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President Joe Biden has unveiled a plan that includes funding more police to combat a nationwide surge in homicides, which he blamed on lax gun control.
He said officials in high crime areas can hire more law-enforcement personnel using coronavirus relief funding.
Mr Biden's crime-fighting strategy calls for curtailing rogue gun dealers and firearms trafficking.
Republicans are depicting Mr Biden's Democrats as weak on crime, amid calls by left-wingers to defund the police.
Announcing his five-point strategy at the White House on Wednesday, the president urged cities and states to use $350bn (£250bn) of funding from a Covid-19 relief bill on public safety efforts, including adding more police officers, even beyond pre-pandemic levels.
"It means more police officers, more nurses, more counsellors, more social workers or community violence interrupters to help resolve issues before they escalate into crimes," the president said.
Some members of Mr Biden's party have amplified calls by Black Lives Matter activists to defund the police, though the president himself has resisted the slogan, which is unpopular with most voters.
In unveiling his anti-crime plan, Mr Biden said: "This is not a time to turn our backs on law enforcement or our communities."
Unless tamed, the crime wave is likely to become a major issue ahead of next year's congressional mid-term elections.
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During his remarks at the White House, the president also took aim at armed militias, saying those who believe they need weapons to move against the federal government would "need F-15s and maybe some nuclear weapons".
The Biden administration has made gun control a central plank in stemming violent crime, though Democratic proposals in Congress to limit Americans' access to firearms have been blocked by Republicans.
The administration's strategy also proposes investing in community violence intervention programmes, employment opportunities and summer activities for teenagers and young adults, and support for formerly incarcerated Americans re-entering their communities.
The president recently hosted several big city mayors at the White House for a discussion on crime prevention.
Why is the US seeing more violence?
In March, the FBI released preliminary 2020 statistics showing a significant jump – 25% – in murders from the year before. So far, the upward trend has continued into 2021.
The bureau will release its official numbers in September. If early projections bear out, it will be one of the largest homicide increases ever reported.
"This was a large scale national increase in violence," Jeff Asher, co-founder of AH Datalytics and a former analyst for the CIA and Department of Defense, told the BBC.
Some analysts have blamed the wave of homicides on the Covid-19 pandemic, although research indicates that global crime rates outside the US fell or were stable as public interactions declined amid lockdowns.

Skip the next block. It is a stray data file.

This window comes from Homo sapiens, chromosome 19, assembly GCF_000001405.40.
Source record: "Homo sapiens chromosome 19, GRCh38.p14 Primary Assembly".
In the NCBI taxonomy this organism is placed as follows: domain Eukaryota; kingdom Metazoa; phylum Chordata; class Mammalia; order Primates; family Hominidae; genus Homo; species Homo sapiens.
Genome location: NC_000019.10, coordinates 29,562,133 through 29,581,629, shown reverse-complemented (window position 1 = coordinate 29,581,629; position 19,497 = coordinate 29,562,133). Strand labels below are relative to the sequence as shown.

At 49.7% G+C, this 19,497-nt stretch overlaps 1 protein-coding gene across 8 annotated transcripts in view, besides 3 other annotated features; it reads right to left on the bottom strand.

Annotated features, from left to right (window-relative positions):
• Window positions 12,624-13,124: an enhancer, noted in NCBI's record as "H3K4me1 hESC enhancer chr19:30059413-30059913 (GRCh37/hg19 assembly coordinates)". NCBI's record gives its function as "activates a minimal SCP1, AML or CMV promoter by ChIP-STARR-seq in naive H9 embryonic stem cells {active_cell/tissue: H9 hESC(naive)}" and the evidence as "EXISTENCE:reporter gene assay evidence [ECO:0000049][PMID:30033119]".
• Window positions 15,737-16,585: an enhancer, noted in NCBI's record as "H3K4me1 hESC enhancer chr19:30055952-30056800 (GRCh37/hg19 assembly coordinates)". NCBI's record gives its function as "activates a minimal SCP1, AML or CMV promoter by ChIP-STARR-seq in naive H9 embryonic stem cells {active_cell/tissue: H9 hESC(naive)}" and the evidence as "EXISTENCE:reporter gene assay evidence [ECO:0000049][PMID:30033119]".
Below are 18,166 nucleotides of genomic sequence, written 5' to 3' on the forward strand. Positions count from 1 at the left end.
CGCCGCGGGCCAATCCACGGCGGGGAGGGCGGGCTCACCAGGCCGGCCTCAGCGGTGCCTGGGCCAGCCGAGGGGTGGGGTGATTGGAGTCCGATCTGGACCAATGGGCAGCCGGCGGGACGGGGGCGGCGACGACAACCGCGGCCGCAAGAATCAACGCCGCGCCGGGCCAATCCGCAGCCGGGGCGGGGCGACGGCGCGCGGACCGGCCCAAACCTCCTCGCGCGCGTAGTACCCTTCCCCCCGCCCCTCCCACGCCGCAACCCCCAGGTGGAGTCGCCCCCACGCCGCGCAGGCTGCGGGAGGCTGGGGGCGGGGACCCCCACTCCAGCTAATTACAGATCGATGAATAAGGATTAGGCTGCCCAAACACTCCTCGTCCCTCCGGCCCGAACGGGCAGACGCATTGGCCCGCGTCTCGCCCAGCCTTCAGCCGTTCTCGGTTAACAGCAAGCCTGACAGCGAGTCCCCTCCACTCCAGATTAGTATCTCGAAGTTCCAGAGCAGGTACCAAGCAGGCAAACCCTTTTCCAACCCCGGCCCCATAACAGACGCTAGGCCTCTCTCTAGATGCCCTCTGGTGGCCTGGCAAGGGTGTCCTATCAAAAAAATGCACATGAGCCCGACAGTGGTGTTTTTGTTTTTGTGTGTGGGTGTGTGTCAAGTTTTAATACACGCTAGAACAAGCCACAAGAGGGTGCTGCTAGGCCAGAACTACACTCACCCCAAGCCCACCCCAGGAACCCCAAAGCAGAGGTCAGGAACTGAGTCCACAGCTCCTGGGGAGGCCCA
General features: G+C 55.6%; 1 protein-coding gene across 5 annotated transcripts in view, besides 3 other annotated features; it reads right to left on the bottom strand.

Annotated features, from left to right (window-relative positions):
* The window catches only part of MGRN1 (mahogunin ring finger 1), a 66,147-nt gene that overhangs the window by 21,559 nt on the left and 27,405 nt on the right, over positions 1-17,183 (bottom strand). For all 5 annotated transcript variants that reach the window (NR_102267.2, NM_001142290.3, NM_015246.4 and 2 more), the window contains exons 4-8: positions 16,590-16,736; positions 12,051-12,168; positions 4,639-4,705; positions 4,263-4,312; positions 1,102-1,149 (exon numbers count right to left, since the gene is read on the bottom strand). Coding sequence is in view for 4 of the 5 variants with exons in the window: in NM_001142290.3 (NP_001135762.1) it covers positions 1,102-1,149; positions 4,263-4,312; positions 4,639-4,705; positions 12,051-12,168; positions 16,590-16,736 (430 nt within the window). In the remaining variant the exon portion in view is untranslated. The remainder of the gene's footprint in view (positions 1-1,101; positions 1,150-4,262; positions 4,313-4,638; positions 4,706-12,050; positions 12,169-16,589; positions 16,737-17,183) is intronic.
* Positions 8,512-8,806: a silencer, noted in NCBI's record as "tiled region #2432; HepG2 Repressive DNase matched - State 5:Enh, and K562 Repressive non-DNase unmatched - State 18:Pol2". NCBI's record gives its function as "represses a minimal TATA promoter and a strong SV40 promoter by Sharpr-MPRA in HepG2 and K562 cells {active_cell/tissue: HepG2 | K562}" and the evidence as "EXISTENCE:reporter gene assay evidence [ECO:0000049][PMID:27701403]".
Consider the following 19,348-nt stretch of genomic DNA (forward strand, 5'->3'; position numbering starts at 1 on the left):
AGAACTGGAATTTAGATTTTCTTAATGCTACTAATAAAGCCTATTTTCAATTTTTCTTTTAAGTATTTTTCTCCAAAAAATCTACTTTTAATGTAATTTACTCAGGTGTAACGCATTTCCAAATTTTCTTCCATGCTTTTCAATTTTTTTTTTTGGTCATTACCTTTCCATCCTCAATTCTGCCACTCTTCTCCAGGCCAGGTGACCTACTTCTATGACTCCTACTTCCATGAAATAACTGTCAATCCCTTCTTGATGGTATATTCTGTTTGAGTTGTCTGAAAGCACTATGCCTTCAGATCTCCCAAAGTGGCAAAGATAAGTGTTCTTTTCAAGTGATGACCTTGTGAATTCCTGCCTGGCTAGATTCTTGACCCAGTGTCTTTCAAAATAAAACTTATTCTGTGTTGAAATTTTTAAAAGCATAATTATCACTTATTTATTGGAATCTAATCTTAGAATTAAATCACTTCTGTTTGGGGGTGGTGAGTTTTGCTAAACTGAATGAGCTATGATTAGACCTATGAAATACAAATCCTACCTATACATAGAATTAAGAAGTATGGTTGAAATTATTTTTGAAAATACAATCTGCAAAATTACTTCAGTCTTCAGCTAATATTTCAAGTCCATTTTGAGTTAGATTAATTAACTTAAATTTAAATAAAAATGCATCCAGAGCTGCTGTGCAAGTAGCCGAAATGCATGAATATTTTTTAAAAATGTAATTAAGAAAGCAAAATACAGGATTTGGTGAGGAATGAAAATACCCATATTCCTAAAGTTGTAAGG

Other analysts see the cause as low police morale after the murder of George Floyd last year in Minneapolis, Minnesota, and the ensuing civil unrest that swept US cities.
A University of Utah study pinpointed the spike in US homicides to late May 2020, when Mr Floyd was killed by an officer.
But even with this steep rise, the murder rate is still far lower than in the early 1990s, when it was almost double the current figure.
And crime overall – including rapes, robbery and other property crime – dropped by about 6% in 2020, among the largest decreases on record.
Fund the police
There are a few political issues that, when they reach a boiling point, crowd out just about every other subject in national discussion.
The economy is one. Crime is another.
And while things seem to be looking fairly good for Joe Biden on the former, an uptick in violent crime could be a serious challenge for Democrats ahead of next year's mid-term elections.
Criminal statisticians will point out that the current murder rates are still low compared to previous decades, including the 1990s, when Biden – then a senator – made "getting tough on crime" one of his top issues.
The general public, however, typically doesn't have such long-term perspective.
Republicans have offered an explanation – that the anti-law-enforcement rhetoric and "defund the police" efforts from last year's Black Lives Matters demonstrations have led to the current situation.
On Wednesday, Biden offered a counter-argument, that lax gun regulations are to blame, creating an environment where even minor arguments can turn deadly.
He also promised to boost funding for the police – a move that may anger some on the left.
With an eye on 2022, however, the White House may be calculating that inoculating itself from Republican attacks is worth the risk of intra-party unrest.
Gun sales increased last year, as did reports of domestic violence. According to Mr Asher, there was also evidence that Americans carried firearms more frequently in 2020.
Data on the causes of murders in 2020 is not yet widely available, Mr Asher said, but in 2019, 74% of homicides were gun-related.
On the eve of Mr Biden's speech, the Department of Justice announced a new team aimed at tackling gun trafficking in New York, Chicago, Los Angeles, Washington DC and San Francisco.
In New York City, Democratic politicians vying to become the next mayor have largely focused on the issue of law and order, which was widely condemned as a racial dog whistle when it was the theme of Republican former President Donald Trump's election campaign. Former police officer Eric Adams is currently in the lead as results are being tallied.
media captionWhat's at stake in the NYC mayoral election? New Yorkers explain.